I was at an entrepreneurial networking breakfast recently and was cornered by another new author at the buffet line. This writer immediately launched into an attack on the publishing industry: “People don’t buy books anymore! Publishing houses are antiquated! Did you have a shitty publicist too? There’s no future in being a writer!”
There I was, enthusiastically about to bite into my chocolate chip muffin and sip my English breakfast tea, when I felt all of my senses being assaulted at once. And at 8 a.m., I just couldn’t handle it. I mumbled, “I need to speak to the host,” left the angry dude standing alone, and gave him a wide berth until I slipped outta there just after 9.
On the subway, I started thinking, What does that writer hope for, exactly? Does he really believe those things? If so, does he think it’s going to get better? He could have been having an off-day, but it didn’t sound like he was enjoying his career (or life) at all.
And that made me sad. Because I know a lot of us feel this way. Like my underpaid friend Louise who wistfully repeats, “When I win the lottery…” and my single friend Evan who’s always going on failed dates and jokes, “Man I can’t wait for my life to begin… where is he?”
Well, your life’s begun, my friend. Whether you realize it or not (or like it or not). Here are some ideas on how to like your life more, just as it is:
1. Focus on what’s going right.
Even if you just got fired or ghosted (and the date went so well!), do you still have the funniest best friend on the planet? Do you still have the comfiest chair in your living room? Are you spending the holidays with a parent or two who did their very best for you? As Wayne Dyer said, “When you change how you look at things, the things you look at change.”
Which 4-5 things are going right for you right now? List them. And look around. Not everyone is as lucky as you, are they?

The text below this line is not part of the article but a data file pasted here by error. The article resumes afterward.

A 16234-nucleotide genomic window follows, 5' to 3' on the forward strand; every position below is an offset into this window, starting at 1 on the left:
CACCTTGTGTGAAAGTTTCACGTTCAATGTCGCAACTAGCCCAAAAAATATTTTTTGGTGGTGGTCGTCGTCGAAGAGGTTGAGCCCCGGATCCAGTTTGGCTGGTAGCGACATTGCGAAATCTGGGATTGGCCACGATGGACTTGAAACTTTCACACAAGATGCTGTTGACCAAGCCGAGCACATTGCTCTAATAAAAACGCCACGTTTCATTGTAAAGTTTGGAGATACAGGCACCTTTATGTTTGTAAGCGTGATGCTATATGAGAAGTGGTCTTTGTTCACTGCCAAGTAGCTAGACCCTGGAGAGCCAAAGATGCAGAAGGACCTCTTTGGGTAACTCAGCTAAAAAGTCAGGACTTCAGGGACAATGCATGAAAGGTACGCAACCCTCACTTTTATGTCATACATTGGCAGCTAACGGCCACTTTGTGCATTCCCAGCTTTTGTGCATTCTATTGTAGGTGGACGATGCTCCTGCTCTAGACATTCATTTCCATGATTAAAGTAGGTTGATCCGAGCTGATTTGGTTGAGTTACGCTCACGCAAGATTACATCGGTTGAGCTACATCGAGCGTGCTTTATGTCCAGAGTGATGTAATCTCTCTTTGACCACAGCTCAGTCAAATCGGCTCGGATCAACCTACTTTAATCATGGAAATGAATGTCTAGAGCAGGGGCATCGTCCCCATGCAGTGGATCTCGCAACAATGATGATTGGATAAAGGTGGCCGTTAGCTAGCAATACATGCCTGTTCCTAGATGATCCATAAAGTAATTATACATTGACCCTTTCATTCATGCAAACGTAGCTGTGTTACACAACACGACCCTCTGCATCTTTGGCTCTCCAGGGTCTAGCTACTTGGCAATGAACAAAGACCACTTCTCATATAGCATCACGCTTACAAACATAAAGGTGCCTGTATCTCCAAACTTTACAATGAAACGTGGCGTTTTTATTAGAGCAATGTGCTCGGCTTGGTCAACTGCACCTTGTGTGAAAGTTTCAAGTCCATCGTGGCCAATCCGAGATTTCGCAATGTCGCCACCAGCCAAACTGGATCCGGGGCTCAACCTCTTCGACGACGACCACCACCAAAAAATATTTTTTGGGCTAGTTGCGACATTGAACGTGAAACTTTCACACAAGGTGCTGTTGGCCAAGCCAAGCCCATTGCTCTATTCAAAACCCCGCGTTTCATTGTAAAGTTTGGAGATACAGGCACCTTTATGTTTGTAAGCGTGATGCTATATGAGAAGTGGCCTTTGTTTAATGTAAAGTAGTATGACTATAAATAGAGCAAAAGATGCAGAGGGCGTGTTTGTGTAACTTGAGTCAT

2. Count your years and average out what’s left.
Anyone who lives to 83 gets 1,000 months.
My mother-in-law recently told me she was looking at photos of herself with her three kids 20 years ago. At the time of the photos, she was thinking, I’m so overwhelmed! I’m not doing a good job! But now she wishes she had thought, Look at my figure! I was a fun mum! I was in my prime! Will you be thinking something like this in your later years?
I’m 34. If I’m mega lucky and live till 85, I’ve lived over 1/3 of my years. That’s 51 summers left, 51 more Christmases with my husband (if we’re both lucky), and 51 more springs blossoming to life in Central Park. Not so much when you pause and calculate, right?
Think of all the things you want to do with your life—what are you waiting for? Today is the youngest you’ll ever be.
3. Decide it’s the best time of your life.
Say it aloud. “Now is the best time of my life.” Say it in the mirror. Repeat it 3-4 times. What comes up for you? Probably the thing that’s been holding you in a negative pattern for some time—your weight, your belief you’re not smart or attractive enough, or your deep fear that maybe other people are just better or more normal than you are.
Guess what? We all feel that way: uncertain, lonely, scared sometimes, a bit of a fraud. It doesn’t stop the clock from ticking or your life from passing. Say to yourself, “I’m willing to release the belief that…..” and share with your reflection what’s holding you back from fully enjoying your life.
My client did this exercise recently and released the fear that she’s too old to begin again in a new career. And it proved to be untrue! She’s been repeating it daily and just landed her first gig as a paid writer. When she told me, my first thought was, “See! The buffet man was wrong! I wish he could hear this and feel better!” But he’d probably be closed off to the news. Where are you closed off? It’s OK. Just know that whatever’s closed was once open. And you can always go back.
This article originally appeared in Greatist.com